EA, to give credit, recognized the flaws of this approach and removed in-game ads entirely from the Battlefield franchise entry.
Growth in mobile game advertising
Mobile games have been a fundamental paradigm shift in both how games are developed and how they are used. Until recently, games for consoles and PCs were primarily sold at retail. Mobile games have completely changed this system by adding more independent development teams to it. With the many in-app advertising options available, in-game ads are often the main source of income for mobile game developers.
With the advent of smartphones, in-game ads in popular games have grossed billions of dollars. Their format and complexity have changed significantly over the years. In the beginning, regular full-screen and banner ads were the norm. Many free games will have banners at the top or bottom of the screen that advertise products that are relevant to individual users. Static, synchronized full screen ads often play between levels or lives. Video ads also appear at key transition points.
During this period, in-game games became so common (and annoying) that they actually influenced the way the games were developed. Many free mobile games, including entire genres such as endless runners, are built around frequent advertisements. This often means developing small levels and frequent “death” or “failure” states: players are shown ads when they are losing and also when they are progressing.
Recently, advertising has become more interactive. In-game ads for free games such as Home landscapes often contain interactive gameplay elements in the advertisement itself: a mini-game within the game you are playing. We’ve also seen brands and artists appear virtually in games, like Ariana Grande’s Fortnite-only concert.
AR is another area where we are seeing innovation. In games like Pokemon Go, the developers added in-game ads that used real-world locations, blurring the line between real and in-game ads. While mobile is definitely in the lead these days when it comes to in-game advertising, there are plenty of examples to look out for in the consoles and PC space.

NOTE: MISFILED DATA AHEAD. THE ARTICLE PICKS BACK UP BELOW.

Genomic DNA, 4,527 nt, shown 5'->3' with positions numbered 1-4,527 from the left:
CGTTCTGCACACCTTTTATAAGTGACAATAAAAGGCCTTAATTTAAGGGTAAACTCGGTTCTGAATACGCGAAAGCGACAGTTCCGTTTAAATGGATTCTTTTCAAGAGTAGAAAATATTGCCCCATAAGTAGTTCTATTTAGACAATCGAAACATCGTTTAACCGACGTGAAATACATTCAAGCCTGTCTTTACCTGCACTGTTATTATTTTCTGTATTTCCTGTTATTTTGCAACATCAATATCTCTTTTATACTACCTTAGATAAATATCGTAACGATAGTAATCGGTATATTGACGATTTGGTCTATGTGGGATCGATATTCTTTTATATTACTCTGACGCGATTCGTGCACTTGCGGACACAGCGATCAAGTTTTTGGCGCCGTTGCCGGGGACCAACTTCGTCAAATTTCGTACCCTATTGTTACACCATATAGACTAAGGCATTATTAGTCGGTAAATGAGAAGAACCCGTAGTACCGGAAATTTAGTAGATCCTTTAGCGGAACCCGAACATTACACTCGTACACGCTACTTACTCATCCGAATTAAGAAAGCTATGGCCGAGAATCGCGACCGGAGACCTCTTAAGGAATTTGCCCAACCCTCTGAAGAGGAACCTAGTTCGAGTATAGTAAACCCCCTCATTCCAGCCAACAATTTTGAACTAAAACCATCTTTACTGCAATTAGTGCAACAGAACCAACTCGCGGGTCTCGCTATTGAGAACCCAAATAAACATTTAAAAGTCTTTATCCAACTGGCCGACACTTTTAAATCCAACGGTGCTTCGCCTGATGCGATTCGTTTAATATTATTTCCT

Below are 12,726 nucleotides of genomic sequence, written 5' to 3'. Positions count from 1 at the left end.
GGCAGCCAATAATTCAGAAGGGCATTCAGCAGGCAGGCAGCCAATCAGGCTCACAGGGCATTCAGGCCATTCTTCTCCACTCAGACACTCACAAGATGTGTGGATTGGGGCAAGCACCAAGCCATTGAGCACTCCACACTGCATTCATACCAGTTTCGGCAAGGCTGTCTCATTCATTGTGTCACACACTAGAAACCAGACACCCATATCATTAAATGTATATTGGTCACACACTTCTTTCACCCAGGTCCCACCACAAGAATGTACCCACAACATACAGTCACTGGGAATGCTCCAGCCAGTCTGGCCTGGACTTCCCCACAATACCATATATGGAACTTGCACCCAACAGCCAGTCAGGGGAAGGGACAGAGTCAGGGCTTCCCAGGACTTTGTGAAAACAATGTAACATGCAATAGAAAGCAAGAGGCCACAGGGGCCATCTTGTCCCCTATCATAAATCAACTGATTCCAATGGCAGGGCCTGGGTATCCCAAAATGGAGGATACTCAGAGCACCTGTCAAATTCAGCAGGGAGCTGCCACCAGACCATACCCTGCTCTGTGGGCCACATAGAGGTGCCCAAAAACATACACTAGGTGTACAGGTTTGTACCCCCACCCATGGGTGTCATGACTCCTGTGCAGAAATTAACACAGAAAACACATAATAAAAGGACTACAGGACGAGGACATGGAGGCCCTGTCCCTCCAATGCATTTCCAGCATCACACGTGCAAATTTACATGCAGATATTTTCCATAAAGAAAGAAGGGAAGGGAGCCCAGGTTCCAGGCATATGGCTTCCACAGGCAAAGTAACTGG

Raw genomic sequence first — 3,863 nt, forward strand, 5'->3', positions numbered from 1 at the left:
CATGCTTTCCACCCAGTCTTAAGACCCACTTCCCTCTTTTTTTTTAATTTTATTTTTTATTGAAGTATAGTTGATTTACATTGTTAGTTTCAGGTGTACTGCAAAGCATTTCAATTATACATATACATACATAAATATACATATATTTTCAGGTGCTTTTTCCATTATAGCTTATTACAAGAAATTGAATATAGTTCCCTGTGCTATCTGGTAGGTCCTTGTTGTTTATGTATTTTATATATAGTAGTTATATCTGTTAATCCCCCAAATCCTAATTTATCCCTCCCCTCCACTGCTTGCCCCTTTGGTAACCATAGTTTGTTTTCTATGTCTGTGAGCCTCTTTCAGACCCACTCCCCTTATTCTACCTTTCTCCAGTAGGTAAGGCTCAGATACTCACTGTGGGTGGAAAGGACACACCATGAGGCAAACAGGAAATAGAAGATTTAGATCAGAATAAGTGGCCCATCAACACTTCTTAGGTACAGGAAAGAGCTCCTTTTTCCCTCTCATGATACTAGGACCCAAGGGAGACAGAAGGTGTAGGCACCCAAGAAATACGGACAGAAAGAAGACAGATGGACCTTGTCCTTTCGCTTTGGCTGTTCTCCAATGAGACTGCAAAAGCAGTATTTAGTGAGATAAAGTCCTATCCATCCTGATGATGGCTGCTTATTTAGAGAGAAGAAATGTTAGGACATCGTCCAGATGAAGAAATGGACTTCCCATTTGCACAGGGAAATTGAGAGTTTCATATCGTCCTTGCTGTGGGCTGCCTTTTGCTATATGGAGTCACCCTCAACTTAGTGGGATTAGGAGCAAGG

The Yakuza franchise for PC and consoles stands out: Yakuza games make extensive use of in-game product placement to create a more believable world: everything from the Don Quijote supermarket to the billboards for the Nico Nico streaming service has real-life counterparts.
However, product placement doesn’t always work that smoothly. Take the Monster energy drinks in Death Stranding, for example. The ubiquity of Monster in the game, or even how the water in your dining room turns into an energy drink, is never really explained. Fortunately, Death Stranding: Director’s Cut gets rid of all references to monsters.
In-game ads are now everywhere. From Adventureland 40 years ago to Chex Quest and Crazy Taxi, developers have looked for ways to integrate product placement with games, sometimes for more immersion and others for extra profit. Player interest hasn’t always been a top priority, but ad-based games and in-game ads don’t seem to be going anywhere.